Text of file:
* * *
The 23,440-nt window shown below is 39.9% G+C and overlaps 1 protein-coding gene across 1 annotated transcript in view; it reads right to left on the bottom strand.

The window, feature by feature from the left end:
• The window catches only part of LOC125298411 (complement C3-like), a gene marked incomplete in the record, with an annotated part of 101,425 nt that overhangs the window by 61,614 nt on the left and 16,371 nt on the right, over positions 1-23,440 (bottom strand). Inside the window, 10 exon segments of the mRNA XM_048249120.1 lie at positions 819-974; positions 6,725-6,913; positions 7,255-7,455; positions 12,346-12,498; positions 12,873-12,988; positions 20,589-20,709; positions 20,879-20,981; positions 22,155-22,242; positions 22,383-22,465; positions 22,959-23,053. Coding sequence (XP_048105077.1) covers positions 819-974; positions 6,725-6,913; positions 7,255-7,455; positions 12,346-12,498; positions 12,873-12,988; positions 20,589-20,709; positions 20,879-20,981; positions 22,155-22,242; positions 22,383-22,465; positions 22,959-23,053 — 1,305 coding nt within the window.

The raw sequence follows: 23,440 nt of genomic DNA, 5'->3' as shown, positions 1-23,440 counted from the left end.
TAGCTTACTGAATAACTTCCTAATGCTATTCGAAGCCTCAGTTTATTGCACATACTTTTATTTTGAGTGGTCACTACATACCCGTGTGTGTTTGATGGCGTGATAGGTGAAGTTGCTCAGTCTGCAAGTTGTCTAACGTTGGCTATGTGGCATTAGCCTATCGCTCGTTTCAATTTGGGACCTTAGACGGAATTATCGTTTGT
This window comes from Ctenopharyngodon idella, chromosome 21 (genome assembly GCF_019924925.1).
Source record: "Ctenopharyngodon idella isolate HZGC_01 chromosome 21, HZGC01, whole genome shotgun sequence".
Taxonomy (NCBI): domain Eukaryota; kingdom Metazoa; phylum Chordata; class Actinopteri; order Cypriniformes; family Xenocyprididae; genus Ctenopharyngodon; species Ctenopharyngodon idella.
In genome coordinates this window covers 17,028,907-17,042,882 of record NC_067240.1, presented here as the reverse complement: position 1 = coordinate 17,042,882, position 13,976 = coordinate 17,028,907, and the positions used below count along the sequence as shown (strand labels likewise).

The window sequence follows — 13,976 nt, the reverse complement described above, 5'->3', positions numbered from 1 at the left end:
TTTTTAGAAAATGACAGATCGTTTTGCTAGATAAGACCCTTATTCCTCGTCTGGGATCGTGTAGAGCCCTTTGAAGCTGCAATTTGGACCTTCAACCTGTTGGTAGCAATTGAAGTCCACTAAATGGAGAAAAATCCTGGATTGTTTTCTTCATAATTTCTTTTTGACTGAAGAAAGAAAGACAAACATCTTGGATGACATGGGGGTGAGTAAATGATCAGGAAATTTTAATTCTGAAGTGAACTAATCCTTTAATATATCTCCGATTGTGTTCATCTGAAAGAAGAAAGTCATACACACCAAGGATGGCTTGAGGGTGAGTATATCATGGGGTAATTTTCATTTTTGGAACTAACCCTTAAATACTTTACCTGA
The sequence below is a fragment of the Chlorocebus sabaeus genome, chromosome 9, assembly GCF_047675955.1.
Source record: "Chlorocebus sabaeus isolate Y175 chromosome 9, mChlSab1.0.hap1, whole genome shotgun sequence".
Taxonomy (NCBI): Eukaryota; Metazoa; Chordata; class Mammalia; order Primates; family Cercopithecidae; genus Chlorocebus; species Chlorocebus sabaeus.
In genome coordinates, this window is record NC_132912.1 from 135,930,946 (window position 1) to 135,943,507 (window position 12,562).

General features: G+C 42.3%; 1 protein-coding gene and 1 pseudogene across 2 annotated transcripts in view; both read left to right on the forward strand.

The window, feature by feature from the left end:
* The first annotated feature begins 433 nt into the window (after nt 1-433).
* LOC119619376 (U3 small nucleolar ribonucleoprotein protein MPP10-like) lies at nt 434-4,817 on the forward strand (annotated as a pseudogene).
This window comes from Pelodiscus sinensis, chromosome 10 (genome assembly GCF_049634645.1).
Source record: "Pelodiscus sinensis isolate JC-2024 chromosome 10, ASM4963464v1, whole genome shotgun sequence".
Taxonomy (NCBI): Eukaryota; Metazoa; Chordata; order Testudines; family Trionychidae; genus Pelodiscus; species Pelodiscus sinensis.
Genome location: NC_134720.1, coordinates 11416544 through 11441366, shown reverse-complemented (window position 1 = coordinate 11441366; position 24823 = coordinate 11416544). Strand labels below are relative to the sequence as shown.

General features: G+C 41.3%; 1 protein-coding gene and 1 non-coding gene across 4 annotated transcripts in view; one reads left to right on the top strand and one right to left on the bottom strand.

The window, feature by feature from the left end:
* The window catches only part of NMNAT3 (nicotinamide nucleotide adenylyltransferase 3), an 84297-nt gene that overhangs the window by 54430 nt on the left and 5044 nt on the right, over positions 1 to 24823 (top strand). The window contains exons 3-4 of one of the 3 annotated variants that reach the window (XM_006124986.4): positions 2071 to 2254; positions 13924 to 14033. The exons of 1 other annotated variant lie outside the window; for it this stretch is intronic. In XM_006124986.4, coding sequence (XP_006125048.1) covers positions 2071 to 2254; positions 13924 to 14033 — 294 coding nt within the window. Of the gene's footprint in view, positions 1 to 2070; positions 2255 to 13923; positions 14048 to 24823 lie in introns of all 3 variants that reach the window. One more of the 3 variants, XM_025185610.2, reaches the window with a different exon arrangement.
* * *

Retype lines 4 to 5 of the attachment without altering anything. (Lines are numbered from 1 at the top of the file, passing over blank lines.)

The raw sequence follows: 23,440 nt of genomic DNA, 5'->3' as shown, positions 1-23,440 counted from the left end.
TAGCTTACTGAATAACTTCCTAATGCTATTCGAAGCCTCAGTTTATTGCACATACTTTTATTTTGAGTGGTCACTACATACCCGTGTGTGTTTGATGGCGTGATAGGTGAAGTTGCTCAGTCTGCAAGTTGTCTAACGTTGGCTATGTGGCATTAGCCTATCGCTCGTTTCAATTTGGGACCTTAGACGGAATTATCGTTTGT